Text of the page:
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Amy, Chloe and Rob’s story: "It can be hard to reach out for help when you are in the thick of it, but there is support out there"

Amy shares how she, her younger sister Chloe, and their dad Rob cared for her mum who was diagnosed with young onset frontotemporal dementia, aged 47.

Amy: Mum was a bubbly and outgoing person. She was a primary school teaching assistant and everyone loved her.

I first started to notice something was wrong with Mum when we were on holiday in the Dominican Republic. She wanted jelly for dinner and kept checking on us through the night. When we got home, she would go to the shopping centre four times a day, but wouldn’t come back with anything.

Rob: A friend suggested that it could be dementia, but we didn’t even consider it because Sarah was only 47. But after seeing a GP privately, she was referred for tests and diagnosed with frontotemporal dementia.

Our roles totally reversed

Amy: Mum’s dementia progressed very quickly. She went from being outgoing and independent to fully incontinent and unable to dress herself. She had always been very slim, but she started binge eating, and went from a size 10 to a size 18 – we had to put locks on all the cupboards.

Mum became like a child and our roles totally reversed. My sister and I washed and dressed her every day. It was really tough. I had just started a job as a legal secretary and I was always asking for time off to care for Mum. It was difficult getting through each day.

Sarah, Amy and Chloe's mum

Sarah, Amy and Chloe’s mum

Chloe: I was only 14 when Mum was diagnosed, and I found it difficult to concentrate in school. Sometimes I would work in a room on my own just so that I could focus a bit more. I also started seeing a counsellor every week so I could talk about how I was feeling, and the school was supportive.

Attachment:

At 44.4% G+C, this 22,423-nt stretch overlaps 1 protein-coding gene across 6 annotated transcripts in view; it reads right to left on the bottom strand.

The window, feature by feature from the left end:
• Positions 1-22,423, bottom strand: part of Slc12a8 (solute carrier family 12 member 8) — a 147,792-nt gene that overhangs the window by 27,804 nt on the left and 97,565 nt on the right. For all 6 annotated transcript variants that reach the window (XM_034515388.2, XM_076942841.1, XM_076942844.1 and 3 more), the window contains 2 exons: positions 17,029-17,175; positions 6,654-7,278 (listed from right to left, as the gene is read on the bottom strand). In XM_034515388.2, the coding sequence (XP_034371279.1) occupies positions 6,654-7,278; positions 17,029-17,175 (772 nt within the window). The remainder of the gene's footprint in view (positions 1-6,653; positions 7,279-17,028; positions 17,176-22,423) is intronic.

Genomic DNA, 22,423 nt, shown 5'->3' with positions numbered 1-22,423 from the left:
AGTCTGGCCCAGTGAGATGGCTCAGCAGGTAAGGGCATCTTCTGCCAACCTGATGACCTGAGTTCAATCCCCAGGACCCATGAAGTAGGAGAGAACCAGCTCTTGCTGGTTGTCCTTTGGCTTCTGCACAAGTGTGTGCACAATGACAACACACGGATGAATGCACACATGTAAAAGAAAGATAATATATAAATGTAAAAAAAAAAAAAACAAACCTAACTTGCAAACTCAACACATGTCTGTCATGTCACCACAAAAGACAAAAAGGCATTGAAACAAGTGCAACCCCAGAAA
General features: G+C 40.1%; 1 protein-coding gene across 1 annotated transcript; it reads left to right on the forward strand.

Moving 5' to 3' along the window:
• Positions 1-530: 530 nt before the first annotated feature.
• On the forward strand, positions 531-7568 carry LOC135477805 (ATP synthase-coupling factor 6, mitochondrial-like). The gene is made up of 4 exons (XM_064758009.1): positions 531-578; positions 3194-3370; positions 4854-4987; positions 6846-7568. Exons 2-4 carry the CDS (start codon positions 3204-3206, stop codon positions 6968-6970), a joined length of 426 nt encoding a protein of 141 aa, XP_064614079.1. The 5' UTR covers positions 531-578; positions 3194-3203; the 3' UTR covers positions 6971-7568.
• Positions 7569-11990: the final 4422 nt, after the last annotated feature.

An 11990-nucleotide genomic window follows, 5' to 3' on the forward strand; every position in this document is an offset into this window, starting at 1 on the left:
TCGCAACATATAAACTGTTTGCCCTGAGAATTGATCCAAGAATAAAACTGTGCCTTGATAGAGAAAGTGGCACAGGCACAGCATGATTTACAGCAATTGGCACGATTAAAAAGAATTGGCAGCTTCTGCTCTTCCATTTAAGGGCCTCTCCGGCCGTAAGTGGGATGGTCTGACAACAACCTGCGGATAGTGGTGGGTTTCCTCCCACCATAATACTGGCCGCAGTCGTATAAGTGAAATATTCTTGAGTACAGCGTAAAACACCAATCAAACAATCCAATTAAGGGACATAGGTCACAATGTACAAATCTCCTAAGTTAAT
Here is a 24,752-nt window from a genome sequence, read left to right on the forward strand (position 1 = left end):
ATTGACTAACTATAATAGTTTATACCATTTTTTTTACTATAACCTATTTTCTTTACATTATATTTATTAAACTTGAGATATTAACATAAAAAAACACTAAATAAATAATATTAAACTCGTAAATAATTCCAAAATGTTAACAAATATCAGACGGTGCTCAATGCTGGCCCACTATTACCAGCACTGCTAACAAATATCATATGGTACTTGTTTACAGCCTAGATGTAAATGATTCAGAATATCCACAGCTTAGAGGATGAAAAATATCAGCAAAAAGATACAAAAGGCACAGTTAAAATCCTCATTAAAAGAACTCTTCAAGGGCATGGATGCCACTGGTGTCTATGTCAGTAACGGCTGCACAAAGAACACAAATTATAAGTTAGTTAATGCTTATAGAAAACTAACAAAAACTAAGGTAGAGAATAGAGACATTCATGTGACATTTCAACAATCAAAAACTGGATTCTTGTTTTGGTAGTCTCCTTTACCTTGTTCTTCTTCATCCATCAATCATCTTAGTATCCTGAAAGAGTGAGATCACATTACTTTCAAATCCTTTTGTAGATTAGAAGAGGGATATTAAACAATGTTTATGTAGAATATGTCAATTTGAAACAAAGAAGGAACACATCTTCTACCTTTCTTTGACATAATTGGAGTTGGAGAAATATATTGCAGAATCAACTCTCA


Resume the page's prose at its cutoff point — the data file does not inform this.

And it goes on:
We felt isolated as a family. It was just the three of us looking after Mum, but we made it work.

Rob: It really upset me to see my children caring for their mum and having to shower her and get her dressed. It wasn’t fair and they shouldn’t have had to deal with that at their age. I’m disabled which meant that I couldn’t help with that side of things. It was really challenging.

It was hard coming to terms with the changes in the family dynamics. All the things Sarah and I had spoken about and dreamt about – settling down, retiring, going on holiday, watching the kids grow up – we lost all of that. I felt robbed of our future.

Amy and Chloe pose with their parents and dog

Amy and Chloe with their parents and dog

Every day was a new challenge

Amy: Mum went into a care home for respite for 10 days. One day, Dad came upstairs bawling his eyes out with the phone in his hand. I took the phone and the carer told me that Mum had passed away of a sudden brain haemorrhage, aged 51. It was so unexpected. Our whole lives had changed to look after Mum – we all thought, “What do we do now?”

Caring for Mum was overwhelming at the time. Every day was a new challenge, but Dementia UK’s website and emails were a great source of support and gave us a lot of information on frontotemporal dementia and how to look after ourselves as carers.

We decided to raise money for Dementia UK at Mum’s funeral. I want to make it easier for young families living with dementia. It’s so important for the whole family to have support and that’s what dementia specialist Admiral Nurses offer. It can be hard to reach out for help when you are in the thick of it, but there is support out there.